It didn't take much time for James Blake to expand his electronic compositions past the limits of the dubstep scene that embraced him for his first releases, records that combined inventive sample work with jazzy chords and warm-to-the-touch sub-bass. His self-titled album brings the young musician's voice to the forefront of his work, and it's colored his productions with a soulful singer-songwriter vibe that's miles away from dubstep's current incarnation; it's less concerned with blitzes of low-end wobble than it is a quiet storm of murky R&B. Blake's music peeks at you with sad bedroom eyes, pleading for shelter under your covers. With Active Child. 18+. $15. 8 p.m. 701 First Ave. N., Minneapolis; 612.332.1775. —Ian Traas

Sharon Jones & the Dap-Kings with Black Joe Lewis & the Honeybears

State Theatre on Tuesday 5.17

If you want a sense of what it was like to attend a classic soul revue back in the '60s at somewhere like Harlem's Apollo Theatre, you couldn't do much better than this double bill promising sweat-soaked pandemonium. Sharon Jones and Joe Lewis both attack vintage R&B, funk, soul, and blues with ferocious energy and the raw, no-holds-barred enthusiasm of true believers, both shouting, growling, and testifying as if their lives depended on it. And both lead terrific, swaggering bands with blazing horns. Augusta-born Jones toiled for decades in the shadows before breaking out with "Something's Changed" from 100 Days, 100 Nights, following up with last year's I Learned The Hard Way. Texas's Lewis is just breaking into the spotlight with his new Scandalous. Don't mistake either for nostalgia acts. Their styles may be tied to the past, but their intensity is all 21st century. All ages. $28. 7:30 p.m. 805 Hennepin Ave., Minneapolis; 612.339.7007. —Rick Mason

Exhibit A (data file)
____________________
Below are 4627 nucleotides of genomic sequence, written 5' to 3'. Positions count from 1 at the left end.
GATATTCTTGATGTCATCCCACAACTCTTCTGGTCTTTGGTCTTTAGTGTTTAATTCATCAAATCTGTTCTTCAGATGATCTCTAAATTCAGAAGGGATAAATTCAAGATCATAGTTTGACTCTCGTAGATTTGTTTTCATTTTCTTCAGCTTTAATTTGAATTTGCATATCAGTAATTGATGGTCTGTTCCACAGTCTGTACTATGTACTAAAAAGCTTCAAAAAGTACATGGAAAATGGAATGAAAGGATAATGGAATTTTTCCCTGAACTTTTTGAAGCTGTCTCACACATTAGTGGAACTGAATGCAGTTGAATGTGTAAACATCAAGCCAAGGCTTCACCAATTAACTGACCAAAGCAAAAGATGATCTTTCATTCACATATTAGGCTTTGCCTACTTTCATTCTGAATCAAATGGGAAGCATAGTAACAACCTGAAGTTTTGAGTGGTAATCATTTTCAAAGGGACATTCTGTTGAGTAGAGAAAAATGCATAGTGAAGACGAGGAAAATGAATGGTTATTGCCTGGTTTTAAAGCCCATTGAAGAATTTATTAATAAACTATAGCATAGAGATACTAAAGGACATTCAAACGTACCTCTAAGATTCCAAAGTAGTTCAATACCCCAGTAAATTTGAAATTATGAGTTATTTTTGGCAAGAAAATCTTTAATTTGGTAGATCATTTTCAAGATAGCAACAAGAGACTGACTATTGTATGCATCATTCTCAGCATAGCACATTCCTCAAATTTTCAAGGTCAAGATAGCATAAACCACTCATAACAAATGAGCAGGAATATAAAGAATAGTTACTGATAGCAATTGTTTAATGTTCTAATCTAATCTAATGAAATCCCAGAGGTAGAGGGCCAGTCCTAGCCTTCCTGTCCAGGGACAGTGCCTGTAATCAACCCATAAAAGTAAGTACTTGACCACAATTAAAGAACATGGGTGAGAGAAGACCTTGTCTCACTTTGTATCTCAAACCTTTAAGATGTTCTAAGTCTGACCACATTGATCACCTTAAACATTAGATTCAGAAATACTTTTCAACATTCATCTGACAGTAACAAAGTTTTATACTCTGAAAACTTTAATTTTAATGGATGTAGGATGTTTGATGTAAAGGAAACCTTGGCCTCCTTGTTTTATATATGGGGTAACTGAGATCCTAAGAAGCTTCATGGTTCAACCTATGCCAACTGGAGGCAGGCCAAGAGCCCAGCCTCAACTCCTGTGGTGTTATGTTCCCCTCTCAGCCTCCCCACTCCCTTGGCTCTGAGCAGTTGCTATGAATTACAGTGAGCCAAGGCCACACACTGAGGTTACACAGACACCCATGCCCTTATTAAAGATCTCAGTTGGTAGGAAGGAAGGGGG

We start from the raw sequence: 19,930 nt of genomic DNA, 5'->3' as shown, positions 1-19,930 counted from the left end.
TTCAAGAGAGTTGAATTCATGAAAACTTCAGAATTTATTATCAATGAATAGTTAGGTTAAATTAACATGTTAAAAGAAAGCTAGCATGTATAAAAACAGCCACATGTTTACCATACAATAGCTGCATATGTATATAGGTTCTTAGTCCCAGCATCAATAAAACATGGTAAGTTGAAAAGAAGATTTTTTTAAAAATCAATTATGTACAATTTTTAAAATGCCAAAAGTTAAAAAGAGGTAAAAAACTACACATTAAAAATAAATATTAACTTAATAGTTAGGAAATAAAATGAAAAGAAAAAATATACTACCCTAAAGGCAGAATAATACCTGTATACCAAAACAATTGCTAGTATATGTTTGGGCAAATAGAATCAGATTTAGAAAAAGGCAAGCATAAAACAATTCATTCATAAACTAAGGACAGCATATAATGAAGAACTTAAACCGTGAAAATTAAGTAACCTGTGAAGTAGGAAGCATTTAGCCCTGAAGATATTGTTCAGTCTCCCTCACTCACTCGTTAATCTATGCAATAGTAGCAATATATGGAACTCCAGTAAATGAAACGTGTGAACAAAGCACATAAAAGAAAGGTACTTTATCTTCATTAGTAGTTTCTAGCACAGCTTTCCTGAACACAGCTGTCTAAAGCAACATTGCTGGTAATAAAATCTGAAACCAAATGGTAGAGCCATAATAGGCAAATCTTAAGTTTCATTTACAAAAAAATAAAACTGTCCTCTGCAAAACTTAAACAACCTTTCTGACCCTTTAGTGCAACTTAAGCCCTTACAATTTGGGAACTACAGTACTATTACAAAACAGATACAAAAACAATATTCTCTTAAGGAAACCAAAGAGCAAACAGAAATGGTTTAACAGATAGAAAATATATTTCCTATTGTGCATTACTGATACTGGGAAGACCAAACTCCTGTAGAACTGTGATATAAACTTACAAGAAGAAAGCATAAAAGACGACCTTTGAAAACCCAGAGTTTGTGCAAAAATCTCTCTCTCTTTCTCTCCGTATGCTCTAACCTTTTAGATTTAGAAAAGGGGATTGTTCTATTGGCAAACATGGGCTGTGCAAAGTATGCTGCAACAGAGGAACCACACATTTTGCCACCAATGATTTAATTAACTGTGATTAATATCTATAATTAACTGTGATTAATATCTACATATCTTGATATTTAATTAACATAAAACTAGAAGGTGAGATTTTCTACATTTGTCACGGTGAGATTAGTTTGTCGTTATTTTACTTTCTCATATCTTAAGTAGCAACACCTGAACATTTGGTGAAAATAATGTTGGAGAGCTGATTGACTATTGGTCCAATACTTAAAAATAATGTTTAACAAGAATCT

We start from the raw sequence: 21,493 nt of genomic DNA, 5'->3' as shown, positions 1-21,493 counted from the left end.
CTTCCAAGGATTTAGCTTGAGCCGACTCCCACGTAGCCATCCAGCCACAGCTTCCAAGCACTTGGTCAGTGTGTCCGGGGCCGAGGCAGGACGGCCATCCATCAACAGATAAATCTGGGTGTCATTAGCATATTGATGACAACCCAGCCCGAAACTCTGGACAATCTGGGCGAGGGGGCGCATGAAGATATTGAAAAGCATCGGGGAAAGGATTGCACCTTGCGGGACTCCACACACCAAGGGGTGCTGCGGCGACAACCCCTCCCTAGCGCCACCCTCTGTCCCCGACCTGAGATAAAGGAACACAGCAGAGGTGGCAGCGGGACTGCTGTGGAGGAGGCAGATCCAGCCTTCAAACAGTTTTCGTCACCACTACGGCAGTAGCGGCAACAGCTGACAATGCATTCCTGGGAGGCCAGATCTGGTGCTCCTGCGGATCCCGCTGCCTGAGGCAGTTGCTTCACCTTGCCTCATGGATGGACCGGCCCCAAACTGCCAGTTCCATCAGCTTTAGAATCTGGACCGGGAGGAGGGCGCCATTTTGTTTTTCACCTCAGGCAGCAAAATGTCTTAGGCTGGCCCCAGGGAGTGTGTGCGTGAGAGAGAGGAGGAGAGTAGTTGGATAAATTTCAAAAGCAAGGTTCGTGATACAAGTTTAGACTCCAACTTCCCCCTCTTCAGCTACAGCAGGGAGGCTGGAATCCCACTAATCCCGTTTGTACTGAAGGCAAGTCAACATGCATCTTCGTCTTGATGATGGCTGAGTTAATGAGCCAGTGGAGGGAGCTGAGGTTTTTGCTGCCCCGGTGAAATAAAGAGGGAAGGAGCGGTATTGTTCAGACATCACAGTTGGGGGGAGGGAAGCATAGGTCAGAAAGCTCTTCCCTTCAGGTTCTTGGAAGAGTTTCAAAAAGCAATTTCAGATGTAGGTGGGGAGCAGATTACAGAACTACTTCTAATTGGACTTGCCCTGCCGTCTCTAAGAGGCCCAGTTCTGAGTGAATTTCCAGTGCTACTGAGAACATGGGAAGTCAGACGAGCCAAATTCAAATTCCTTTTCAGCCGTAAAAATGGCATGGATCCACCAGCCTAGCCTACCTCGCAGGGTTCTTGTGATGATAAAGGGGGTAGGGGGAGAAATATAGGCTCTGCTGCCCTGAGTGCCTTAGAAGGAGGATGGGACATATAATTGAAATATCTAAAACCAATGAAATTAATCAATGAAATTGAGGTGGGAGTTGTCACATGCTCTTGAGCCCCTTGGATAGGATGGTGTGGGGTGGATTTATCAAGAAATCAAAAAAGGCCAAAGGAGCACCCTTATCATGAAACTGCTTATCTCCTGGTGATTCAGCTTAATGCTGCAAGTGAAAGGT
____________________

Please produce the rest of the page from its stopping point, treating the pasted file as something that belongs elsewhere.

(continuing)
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The Cedar Cultural Center

416 Cedar Ave. S.
Minneapolis, MN 55454